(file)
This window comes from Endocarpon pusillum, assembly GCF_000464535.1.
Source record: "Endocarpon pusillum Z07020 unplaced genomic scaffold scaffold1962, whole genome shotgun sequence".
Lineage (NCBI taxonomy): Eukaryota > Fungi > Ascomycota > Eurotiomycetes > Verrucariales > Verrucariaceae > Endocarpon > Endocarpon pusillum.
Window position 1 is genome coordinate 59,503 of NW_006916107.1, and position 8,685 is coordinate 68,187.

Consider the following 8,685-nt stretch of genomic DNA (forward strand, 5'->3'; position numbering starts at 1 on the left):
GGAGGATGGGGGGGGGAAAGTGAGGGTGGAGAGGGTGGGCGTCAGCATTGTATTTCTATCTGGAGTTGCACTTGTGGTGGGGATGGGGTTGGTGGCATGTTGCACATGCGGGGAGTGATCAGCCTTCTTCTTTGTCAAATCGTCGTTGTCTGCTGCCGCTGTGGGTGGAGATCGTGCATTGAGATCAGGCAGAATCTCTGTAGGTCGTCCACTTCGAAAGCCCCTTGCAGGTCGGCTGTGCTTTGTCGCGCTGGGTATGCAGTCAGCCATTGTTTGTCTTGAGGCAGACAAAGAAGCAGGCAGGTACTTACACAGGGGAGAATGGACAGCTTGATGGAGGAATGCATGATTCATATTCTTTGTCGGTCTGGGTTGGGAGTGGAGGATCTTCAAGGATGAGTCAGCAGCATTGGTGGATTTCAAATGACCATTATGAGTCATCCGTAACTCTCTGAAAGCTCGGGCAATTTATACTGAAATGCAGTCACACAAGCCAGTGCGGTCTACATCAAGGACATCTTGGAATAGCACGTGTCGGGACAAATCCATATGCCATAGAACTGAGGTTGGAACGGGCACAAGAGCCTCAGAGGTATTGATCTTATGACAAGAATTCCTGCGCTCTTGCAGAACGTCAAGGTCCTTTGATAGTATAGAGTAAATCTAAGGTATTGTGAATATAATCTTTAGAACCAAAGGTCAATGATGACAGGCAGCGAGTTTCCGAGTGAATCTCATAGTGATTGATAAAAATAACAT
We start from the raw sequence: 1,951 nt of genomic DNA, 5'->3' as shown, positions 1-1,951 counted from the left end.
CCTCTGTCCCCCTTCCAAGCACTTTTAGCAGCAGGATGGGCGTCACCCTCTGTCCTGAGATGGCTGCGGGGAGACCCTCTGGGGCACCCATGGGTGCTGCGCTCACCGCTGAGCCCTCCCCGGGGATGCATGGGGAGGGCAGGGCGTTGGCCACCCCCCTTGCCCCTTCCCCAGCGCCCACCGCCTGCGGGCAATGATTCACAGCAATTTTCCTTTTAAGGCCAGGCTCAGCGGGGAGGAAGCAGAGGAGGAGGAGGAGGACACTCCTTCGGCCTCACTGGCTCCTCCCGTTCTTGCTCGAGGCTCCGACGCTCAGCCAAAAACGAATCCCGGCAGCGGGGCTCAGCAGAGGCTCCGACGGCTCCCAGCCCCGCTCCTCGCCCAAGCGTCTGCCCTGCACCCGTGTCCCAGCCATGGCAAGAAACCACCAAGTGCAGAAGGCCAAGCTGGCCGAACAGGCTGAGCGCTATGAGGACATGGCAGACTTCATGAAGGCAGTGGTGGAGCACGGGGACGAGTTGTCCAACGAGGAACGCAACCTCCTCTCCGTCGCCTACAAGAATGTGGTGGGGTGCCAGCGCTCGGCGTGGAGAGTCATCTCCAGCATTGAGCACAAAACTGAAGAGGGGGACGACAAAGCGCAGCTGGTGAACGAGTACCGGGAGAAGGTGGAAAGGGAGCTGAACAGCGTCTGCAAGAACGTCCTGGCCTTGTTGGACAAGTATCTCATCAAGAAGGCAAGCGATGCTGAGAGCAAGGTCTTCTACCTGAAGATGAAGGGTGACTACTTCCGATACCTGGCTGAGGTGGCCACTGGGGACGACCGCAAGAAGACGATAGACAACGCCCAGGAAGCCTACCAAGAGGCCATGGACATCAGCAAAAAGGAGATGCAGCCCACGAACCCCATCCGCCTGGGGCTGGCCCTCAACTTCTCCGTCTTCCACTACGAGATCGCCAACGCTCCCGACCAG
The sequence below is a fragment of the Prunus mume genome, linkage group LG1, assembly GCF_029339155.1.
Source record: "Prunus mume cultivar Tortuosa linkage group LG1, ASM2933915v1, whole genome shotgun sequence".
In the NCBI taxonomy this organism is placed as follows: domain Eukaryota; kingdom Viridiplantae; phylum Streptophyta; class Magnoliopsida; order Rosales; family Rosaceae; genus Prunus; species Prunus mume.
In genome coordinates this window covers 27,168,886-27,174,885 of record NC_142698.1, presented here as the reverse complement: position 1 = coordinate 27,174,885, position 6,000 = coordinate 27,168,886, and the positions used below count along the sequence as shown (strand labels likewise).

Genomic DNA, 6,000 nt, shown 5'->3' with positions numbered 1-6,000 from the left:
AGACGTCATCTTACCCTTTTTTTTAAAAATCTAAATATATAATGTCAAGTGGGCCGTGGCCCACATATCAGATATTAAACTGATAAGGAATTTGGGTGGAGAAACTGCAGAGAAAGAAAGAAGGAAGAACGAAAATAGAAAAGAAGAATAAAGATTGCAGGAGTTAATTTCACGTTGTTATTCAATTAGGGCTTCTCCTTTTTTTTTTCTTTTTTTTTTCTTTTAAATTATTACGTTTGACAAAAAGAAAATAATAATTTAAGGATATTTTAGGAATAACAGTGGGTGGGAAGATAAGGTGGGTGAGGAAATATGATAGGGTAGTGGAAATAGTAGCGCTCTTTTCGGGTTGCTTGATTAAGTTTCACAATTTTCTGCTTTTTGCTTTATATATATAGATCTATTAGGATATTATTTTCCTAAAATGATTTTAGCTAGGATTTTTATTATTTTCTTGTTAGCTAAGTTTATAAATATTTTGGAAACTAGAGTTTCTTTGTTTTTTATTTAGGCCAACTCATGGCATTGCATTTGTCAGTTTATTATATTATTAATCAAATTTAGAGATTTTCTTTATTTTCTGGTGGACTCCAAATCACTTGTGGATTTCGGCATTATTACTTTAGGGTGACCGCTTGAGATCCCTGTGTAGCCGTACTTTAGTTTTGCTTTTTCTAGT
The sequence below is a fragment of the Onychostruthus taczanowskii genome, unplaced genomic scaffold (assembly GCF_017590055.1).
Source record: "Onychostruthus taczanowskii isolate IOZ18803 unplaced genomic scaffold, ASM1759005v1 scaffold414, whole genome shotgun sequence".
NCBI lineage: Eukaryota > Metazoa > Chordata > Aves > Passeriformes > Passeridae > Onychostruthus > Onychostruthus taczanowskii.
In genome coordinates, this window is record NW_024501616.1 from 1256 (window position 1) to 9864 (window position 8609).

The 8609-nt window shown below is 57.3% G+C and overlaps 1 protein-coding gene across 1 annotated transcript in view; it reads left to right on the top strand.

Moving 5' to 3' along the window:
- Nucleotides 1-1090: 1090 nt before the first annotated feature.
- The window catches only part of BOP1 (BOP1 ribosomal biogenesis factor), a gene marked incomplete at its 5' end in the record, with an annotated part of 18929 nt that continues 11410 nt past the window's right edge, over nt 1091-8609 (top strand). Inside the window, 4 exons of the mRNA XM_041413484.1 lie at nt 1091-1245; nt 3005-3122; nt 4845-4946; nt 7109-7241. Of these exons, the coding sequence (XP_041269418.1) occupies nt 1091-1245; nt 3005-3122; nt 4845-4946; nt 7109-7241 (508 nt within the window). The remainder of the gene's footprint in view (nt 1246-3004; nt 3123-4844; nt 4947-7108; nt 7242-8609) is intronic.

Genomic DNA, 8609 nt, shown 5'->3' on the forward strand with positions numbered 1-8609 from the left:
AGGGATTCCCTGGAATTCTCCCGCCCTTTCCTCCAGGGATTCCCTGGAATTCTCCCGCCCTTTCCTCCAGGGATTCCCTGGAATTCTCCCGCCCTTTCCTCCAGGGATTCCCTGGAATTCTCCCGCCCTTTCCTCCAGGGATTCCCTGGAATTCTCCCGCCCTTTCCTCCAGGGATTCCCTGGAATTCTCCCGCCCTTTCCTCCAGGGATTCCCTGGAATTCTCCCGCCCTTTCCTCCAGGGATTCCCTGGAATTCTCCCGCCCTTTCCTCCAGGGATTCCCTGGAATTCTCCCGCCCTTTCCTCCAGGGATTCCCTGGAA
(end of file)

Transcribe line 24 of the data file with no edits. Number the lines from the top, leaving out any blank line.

AGGGATTCCCTGGAATTCTCCCGCCCTTTCCTCCAGGGATTCCCTGGAATTCTCCCGCCCTTTCCTCCAGGGATTCCCTGGAATTCTCCCGCCCTTTCCTCCAGGGATTCCCTGGAATTCTCCCGCCCTTTCCTCCAGGGATTCCCTGGAATTCTCCCGCCCTTTCCTCCAGGGATTCCCTGGAATTCTCCCGCCCTTTCCTCCAGGGATTCCCTGGAATTCTCCCGCCCTTTCCTCCAGGGATTCCCTGGAATTCTCCCGCCCTTTCCTCCAGGGATTCCCTGGAATTCTCCCGCCCTTTCCTCCAGGGATTCCCTGGAA